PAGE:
The picture at the top of the article was taken on the stairs at the museum by one of the friendly staff.  The real find at the museum was in a back room where they had hundreds of old photographs and negatives from the Fike Studio, an regular part of Mangum life for many years.  During one of our stays we lived next door to the Fikes and my brother and I spent many hours playing with their daughter, Susan.  To tell the whole story of the museum is way outside the scope of this article, but I promise a follow-up not too far in the future.

Of course no visit to Mangum is complete without going to the cemetery.  We no longer have any relatives living in Mangum but we do have a lot of them in Riverside Cemetery.

Our great grandparents, Robert Bruce and Carrie Savannah Cheek who are in the blog’s header picture.

Three Cheek gravestone

Three Cheek gravestone

Notice that the stone includes not only Robert and Carrie, but also Robert’s sister, Columbia Cheek.

Our grandparents, Marion and Anna Cheek.

Grandma and Grandpa Cheek

Grandma and Grandpa Cheek

There are many more Cheeks in the cemetery but I don’t want to neglect our  mother’s family, some of whom also lived in Mangum.  But only her mother and one of our uncles is buried there.

Grandma Orand-Bex-Smith

Grandma Orand-Bex-Smith

Her name was originally Paralee Tennessee Lancaster. She married an Orand, then a Bex, and then a Smith and decided she liked Pauline better than Paralee.

If you are ever in Mangum when the lake is down it is obligatory on your way out of town to stop and see the remains of the town of Lugert which was covered when they built the lake.  But this being Southwestern Oklahoma, the town reappears from time to time like Brigadoon.

Lugert revealed.

Lugert revealed.

Look carefully and you can see the foundation and floor of one of the houses.  When we got down to it we discovered it had a cellar but after a little digging, we decided we were just not equipped to do a “dig.”

It was a great trip which give my brother and I the chance to relive a lot of old memories.  Our sisters are both much younger and never lived in Mangum or knew very many of our relatives who lived there.  But it is a very important part of our family history and I was glad to be able to share it with another generation of Cheeks and with you.


Posted by on 11 February 2009 in Cheek, Genea-bloggers, genealogy


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Getting To Know Me, Getting To Know The Cheek That Doth Not Fade

Getting To Know Me-1
I am a librarian, a grandfather, an Army brat, a fairly good photographer, and a rather undisciplined genealogist. I have very eclectic taste in music, but 60s style folk is my favorite.  I read adventure novels for relaxation. I collect old camera. I married my high school sweetheart 41 years ago and she is still my best friend and the love of my life. I have 6 children, 1 girl and 5 boys (aged 19 to 38) and 3 granddaughters (ages 14, 11, 9). I am a Vietnam veteran who is radical about peace. I was in the chorus at Lyric Theater in OKC in its very first year. Basketball was always my favorite game to play and football (both kinds) my favorite game to watch. We served as missionaries for the Southern Baptist Covention in Indonesia and Malaysia. I have been a seminary teacher and a college teacher. I have made five significant career changes. I guess it took me that long to find the right one because I absolutely love working in libraries. I was formerly director of the Guthrie Public Library in Guthrie, Oklahoma and am currently the Dean of Library Services at Oklahoma Baptist University.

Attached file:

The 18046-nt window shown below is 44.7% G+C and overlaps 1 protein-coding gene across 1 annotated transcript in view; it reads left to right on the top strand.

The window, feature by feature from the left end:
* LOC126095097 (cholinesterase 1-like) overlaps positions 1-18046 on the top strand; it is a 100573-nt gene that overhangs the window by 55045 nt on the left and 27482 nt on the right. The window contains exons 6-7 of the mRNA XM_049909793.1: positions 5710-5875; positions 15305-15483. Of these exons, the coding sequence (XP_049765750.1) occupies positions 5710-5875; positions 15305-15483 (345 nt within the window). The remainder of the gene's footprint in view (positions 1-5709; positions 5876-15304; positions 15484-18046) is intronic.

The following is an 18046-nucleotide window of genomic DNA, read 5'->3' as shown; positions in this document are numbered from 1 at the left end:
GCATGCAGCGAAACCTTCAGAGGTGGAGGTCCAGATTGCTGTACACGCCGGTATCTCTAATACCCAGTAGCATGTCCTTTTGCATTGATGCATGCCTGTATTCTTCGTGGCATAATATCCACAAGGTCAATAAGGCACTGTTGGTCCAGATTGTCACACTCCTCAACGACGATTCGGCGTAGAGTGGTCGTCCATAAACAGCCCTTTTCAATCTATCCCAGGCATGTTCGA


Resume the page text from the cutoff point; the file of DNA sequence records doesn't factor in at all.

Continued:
Getting To Know Me-2
My father was always interested in his family history but never had the opportunity to study it very much. So when I had to learn something about doing genealogy to help some of the patrons of my library, I immediately discovered a new avocation.  My greatest regret is that my father is no longer around to appreciate the fruits of my labor.  He would be pleased to know that we can trace the Cheek family back to the 1600s in Maryland and Virginia. He would be intrigued to discover that he had cousins living just a few miles away that he never knew anything about.  He would be sorry that the family story he always told turned out to be a myth.  After 15 years of working very hard on the all of our family lines, I had gotten a little burned out.  Especially, since the most common response I got from most of my family was, “Oh, that’s nice.”  Sharing with the rest of you genea-bloggers has rekindled my interest and I thank you for that.  Now I’m waiting for it to cool off a little so I can get back out into the cemeteries.

Getting To Know The Cheek That Doth Not Fade
Cheek is one of those unique names that has multiple meanings and shows up in some of the most interesting places.  The title of the blog actually comes from the Keat’s poem, Fancy. The full poem can be found at

O sweet Fancy! let her loose;
Every thing is spoilt by use:
Where ‘s the cheek that doth not fade,
Too much gazed at?

I actually began to blog in order to publish family information, comment on contemporary issues, and respond to the culture around us.  So the content will always cover a wide variety of subjects.

The Bright, Breezy, and Beautiful
 I have never been a very good rule follower so I will not go with the superlatives, but with three articles that at least fit the categories.